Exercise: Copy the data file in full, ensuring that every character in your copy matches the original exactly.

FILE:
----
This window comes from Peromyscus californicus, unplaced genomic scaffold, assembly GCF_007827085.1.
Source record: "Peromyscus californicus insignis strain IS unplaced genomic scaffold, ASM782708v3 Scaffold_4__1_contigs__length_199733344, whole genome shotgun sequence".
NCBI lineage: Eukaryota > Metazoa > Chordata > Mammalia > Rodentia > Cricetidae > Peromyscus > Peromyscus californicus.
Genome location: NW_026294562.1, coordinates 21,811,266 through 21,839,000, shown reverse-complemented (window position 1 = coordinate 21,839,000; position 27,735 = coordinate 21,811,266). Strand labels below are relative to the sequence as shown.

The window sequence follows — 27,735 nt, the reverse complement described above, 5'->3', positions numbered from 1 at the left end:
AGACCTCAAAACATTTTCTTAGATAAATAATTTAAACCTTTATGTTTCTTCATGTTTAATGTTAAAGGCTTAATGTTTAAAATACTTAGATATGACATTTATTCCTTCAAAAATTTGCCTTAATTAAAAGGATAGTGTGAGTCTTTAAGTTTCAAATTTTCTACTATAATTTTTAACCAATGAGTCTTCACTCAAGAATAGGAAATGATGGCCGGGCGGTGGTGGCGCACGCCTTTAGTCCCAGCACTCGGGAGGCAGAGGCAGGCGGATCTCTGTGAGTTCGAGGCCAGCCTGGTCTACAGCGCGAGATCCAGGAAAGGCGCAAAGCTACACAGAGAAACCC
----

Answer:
This window comes from Peromyscus californicus, unplaced genomic scaffold, assembly GCF_007827085.1.
Source record: "Peromyscus californicus insignis strain IS unplaced genomic scaffold, ASM782708v3 Scaffold_4__1_contigs__length_199733344, whole genome shotgun sequence".
NCBI lineage: Eukaryota > Metazoa > Chordata > Mammalia > Rodentia > Cricetidae > Peromyscus > Peromyscus californicus.
Genome location: NW_026294562.1, coordinates 21,811,266 through 21,839,000, shown reverse-complemented (window position 1 = coordinate 21,839,000; position 27,735 = coordinate 21,811,266). Strand labels below are relative to the sequence as shown.

The window sequence follows — 27,735 nt, the reverse complement described above, 5'->3', positions numbered from 1 at the left end:
AGACCTCAAAACATTTTCTTAGATAAATAATTTAAACCTTTATGTTTCTTCATGTTTAATGTTAAAGGCTTAATGTTTAAAATACTTAGATATGACATTTATTCCTTCAAAAATTTGCCTTAATTAAAAGGATAGTGTGAGTCTTTAAGTTTCAAATTTTCTACTATAATTTTTAACCAATGAGTCTTCACTCAAGAATAGGAAATGATGGCCGGGCGGTGGTGGCGCACGCCTTTAGTCCCAGCACTCGGGAGGCAGAGGCAGGCGGATCTCTGTGAGTTCGAGGCCAGCCTGGTCTACAGCGCGAGATCCAGGAAAGGCGCAAAGCTACACAGAGAAACCC